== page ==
Concept: XP Values
Main Description


XP emphasizes face-to-face communication over other types of communication, such as documents. XP values documents but values personal communication even more. In order to facilitate communication, XP teams:

  • Use a common system metaphor or vocabulary.
  • Work closely with one another in an open workspace.
  • Continuously integrate the code.
  • Work closely with the business people, preferably having them in the same room.
  • Program in pairs.
  • Collectively own the code.
  • Frequently plan and report status to the customer.


XP presumes that it is better to do the simple thing today and pay a little more tomorrow if more is really needed than to do a more complicated thing today that may never be used. This is a fundamental philosophy that permeates everything in an XP project. If something isn't needed today, we don't do it today.

For example:

  • We will write no document unless there is an immediate and significant need.
  • We will adopt no tool unless there is a tangible and verifiable benefit.
  • We will avoid writing infrastructure until it is needed by existing code.

In order to maintain the simplicity of their software and their team structure, XP teams:

  • Ask themselves: What is the simplest thing that can possibly work?
  • Continuously simplify and improve the design through refactoring.

Some time ago, Kent Beck offered the following rules for simple design. In priority order, the code must:

  1. Run all the tests.
  2. Contain no duplicate code.
  3. Express all the ideas the author wants to express.
  4. Minimize classes and methods.


Feedback works at different scales in XP.

At the highest level, the customer can see the progress of the team through the working software delivered every two weeks. This continuous feedback allows the customer to steer the project to success. We get concrete feedback on the state of the system in the form of executable pieces of functionality that pass repeatable, automated acceptance tests. These tests prevent the system from backsliding. No new release of the system can fail acceptance tests that used to work.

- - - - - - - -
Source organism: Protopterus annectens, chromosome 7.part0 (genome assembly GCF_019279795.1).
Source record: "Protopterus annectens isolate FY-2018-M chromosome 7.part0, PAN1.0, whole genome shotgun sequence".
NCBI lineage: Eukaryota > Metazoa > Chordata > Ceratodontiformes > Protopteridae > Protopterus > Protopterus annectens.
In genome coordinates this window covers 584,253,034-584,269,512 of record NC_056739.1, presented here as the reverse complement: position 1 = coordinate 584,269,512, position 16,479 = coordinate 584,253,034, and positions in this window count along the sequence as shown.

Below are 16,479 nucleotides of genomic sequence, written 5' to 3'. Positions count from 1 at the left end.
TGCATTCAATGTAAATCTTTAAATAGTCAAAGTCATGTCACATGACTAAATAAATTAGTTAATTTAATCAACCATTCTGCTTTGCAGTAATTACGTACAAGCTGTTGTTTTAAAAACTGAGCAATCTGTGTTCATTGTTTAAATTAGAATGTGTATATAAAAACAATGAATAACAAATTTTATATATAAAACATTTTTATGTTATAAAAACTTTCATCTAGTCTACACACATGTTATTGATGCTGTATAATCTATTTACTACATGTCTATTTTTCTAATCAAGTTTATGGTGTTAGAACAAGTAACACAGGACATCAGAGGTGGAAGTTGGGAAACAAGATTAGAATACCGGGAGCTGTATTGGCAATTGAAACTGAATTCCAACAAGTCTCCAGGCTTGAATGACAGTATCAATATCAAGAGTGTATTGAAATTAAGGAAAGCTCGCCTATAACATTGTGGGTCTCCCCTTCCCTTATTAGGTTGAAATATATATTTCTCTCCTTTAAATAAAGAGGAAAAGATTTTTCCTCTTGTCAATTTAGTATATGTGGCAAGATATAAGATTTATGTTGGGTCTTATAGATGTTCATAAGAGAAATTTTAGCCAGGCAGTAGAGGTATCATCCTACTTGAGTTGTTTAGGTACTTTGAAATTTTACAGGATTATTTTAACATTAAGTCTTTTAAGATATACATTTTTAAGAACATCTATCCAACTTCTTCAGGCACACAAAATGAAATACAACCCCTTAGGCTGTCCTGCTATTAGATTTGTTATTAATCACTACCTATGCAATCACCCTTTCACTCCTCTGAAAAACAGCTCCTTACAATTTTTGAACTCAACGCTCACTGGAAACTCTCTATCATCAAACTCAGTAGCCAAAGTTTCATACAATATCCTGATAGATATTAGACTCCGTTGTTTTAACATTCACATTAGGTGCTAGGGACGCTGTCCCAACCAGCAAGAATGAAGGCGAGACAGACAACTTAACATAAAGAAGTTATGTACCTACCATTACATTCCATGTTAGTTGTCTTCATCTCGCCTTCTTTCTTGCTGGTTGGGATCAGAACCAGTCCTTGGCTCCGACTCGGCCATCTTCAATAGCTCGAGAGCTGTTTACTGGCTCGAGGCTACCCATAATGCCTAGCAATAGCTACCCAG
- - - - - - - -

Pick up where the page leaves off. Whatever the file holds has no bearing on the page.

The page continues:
At the programming level, programmers write unit tests for all the logic in the system to get immediate and concrete feedback telling them if the code they just wrote is doing what they expected.

XP teams:

  • Develop in small releases.
  • Develop in smaller iterations.
  • Break features and requirements into stories that fit in an iteration.
  • Break stories into even smaller tasks.
  • Write small unit tests to ensure that tasks work properly.
  • Write acceptance tests to ensure that stories work properly.
  • Track progress and communicate it to the customer frequently.


Perhaps a better name for this value is trust. In order to function, the members of an XP team have to have the courage to trust each other, trust their customer, trust their practices, and trust themselves.

XP team members trust that they can:

  • Stop when they are tired.
  • Let every business decision be made by the customer.
  • Ask customers to reduce the scope of a release.
  • Ask their peers or customers for help.
  • Design and implement only what is needed for today and add tomorrow what will be needed tomorrow.
  • Make changes that improve the functions or structure of the code.
  • Fix the design and retrofit existing code when the design is shown to be inadequate.
  • Throw away code.
  • Change code they did not write.
  • Change the process when it is not working.